Wanda inhabits a movie where characters escape to different dimensions, only to fall into traps. She embraces the idea that "dreams are windows into the lives of our multiversal selves." All she wants to do is be with her children, but in the end, she has to let them go and come back to her own ugly reality and face the damage she's wrought as an adult.

It's not so different from what might happened when a moviegoer, watching a superhero film that appeals to their inner child, is reminded of breaking news outside the theater like the Supreme Court overturning Roe vs. Wade, the case that set the legal precedent for a woman's right to choose. Forget the VFX-driven Raimi horror; the scariest thing in "Multiverse of Madness" is the extent to which the movie subtly comments on our own relationship, as the denizens of an infantilized geek culture, to the horrors of the real world. It gives new meaning to the name of the film's new young hero, America Chavez (Xochitl Gomez), especially when you hear that name uttered in the context of lines like, "Is America okay?"

In-universe vs. outside mythology

"Multiverse of Madness" is still dense and esoteric in terms of the Marvel of it all, but it's at least drawing from previous movies, shows, and Doctor Strange comics, the latter of which inform the mid-credits scene, where Charlize Theron suddenly shows up in a glam purple costume.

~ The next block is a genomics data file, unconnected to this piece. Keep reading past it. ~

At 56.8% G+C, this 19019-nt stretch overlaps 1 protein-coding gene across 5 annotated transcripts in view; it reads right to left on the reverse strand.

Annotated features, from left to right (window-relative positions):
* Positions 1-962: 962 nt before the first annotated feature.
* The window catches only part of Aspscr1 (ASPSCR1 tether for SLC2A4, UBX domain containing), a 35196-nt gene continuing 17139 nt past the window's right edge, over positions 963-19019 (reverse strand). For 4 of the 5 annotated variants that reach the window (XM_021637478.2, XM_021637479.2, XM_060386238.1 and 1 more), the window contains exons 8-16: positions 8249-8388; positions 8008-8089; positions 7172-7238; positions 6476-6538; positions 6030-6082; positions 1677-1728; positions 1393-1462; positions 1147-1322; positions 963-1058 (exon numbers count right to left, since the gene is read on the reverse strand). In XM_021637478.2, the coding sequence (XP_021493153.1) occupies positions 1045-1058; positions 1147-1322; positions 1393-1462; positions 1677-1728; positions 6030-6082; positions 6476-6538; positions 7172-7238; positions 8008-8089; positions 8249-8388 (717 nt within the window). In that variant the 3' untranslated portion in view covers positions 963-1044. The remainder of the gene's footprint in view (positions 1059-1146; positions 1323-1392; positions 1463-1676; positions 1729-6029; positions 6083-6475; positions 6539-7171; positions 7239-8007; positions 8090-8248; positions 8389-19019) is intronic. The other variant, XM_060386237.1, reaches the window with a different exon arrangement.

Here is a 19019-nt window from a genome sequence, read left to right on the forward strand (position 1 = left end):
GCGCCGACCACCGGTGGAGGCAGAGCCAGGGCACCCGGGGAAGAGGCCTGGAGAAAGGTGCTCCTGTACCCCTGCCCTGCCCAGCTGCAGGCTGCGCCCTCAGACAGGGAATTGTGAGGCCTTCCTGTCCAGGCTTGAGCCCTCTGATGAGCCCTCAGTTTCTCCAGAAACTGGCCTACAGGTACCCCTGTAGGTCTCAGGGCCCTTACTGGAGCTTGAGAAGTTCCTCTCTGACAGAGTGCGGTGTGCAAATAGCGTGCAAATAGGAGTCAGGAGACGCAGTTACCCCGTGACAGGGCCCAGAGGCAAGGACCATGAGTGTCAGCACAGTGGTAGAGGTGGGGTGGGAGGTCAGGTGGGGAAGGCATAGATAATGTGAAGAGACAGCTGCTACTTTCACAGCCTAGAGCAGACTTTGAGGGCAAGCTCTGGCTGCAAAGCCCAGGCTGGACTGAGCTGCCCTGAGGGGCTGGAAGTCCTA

"Moon Knight" brought a different kind of referentiality to its narrative and was a little more unwieldy for that. The show co-opts Egyptian mythology for superhero silliness, making the existence of gods like the hippo-headed Tawaret, who isn't a comics character, canonical in the MCU (and as actual gods, not aliens mistaken for them by Vikings, per the Norse gods of "Thor"). For most viewers, the Tawaret reveal in "Moon Knight" will play one of two ways: either, it will milk shock value out of the sight of a talking hippo, or it will build on the viewer's familiarity with Egyptian mythology and the existing concept of a hippo goddess, in which case, the sight of Tawaret might seem entirely sensible.

The difference is that "Multiverse of Madness" is on-brand as Marvel. It refers to things in-universe (or, in-multiverse), whereas "Moon Knight" gives no context for certain things and presupposes academic knowledge of an outside mythology, one drawn from real Egyptian culture. The show did prep the viewer for the arrival of a "crocodile lady" with dialogue in episode 2, but the actual Ammit didn't arrive on Disney+ until four weeks later, by which point, the average viewer would most likely have forgotten about the passing mention of her crocodile-lady features.